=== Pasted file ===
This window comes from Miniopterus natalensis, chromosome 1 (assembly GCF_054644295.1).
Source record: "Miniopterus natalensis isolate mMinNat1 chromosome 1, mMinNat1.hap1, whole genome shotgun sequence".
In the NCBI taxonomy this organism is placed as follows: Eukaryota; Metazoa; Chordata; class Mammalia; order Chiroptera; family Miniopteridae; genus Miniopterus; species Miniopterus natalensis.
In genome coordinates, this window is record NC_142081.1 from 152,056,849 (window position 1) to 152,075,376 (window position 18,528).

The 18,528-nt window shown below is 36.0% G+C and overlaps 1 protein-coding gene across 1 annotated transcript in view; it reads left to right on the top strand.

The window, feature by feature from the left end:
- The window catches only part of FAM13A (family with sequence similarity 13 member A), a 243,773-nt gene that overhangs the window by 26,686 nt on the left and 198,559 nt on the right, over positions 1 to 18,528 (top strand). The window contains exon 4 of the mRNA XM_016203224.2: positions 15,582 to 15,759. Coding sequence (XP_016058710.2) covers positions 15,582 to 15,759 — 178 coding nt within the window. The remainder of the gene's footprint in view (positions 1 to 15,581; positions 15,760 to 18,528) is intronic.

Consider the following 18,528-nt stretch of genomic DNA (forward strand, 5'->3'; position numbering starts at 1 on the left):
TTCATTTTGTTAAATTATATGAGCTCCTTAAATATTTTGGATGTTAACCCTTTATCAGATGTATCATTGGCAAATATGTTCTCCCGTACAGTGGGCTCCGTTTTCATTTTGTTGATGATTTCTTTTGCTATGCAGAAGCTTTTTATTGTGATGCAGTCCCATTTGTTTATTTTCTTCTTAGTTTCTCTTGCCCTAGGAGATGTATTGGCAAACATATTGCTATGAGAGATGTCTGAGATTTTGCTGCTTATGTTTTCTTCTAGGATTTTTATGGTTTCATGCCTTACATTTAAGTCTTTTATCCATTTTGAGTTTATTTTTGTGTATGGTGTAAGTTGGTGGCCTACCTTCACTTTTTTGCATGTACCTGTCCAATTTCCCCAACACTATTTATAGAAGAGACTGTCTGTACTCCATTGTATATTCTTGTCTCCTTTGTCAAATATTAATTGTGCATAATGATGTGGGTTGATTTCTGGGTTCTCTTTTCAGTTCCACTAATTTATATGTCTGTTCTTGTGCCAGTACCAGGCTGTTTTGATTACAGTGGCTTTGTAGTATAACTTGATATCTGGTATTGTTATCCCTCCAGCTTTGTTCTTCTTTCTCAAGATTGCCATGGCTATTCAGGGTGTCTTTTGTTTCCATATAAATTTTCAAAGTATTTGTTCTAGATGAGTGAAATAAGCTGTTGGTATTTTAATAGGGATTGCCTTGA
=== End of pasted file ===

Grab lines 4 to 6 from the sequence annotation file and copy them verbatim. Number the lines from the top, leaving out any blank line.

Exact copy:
In genome coordinates, this window is record NC_142081.1 from 152,056,849 (window position 1) to 152,075,376 (window position 18,528).

The 18,528-nt window shown below is 36.0% G+C and overlaps 1 protein-coding gene across 1 annotated transcript in view; it reads left to right on the top strand.

The window, feature by feature from the left end: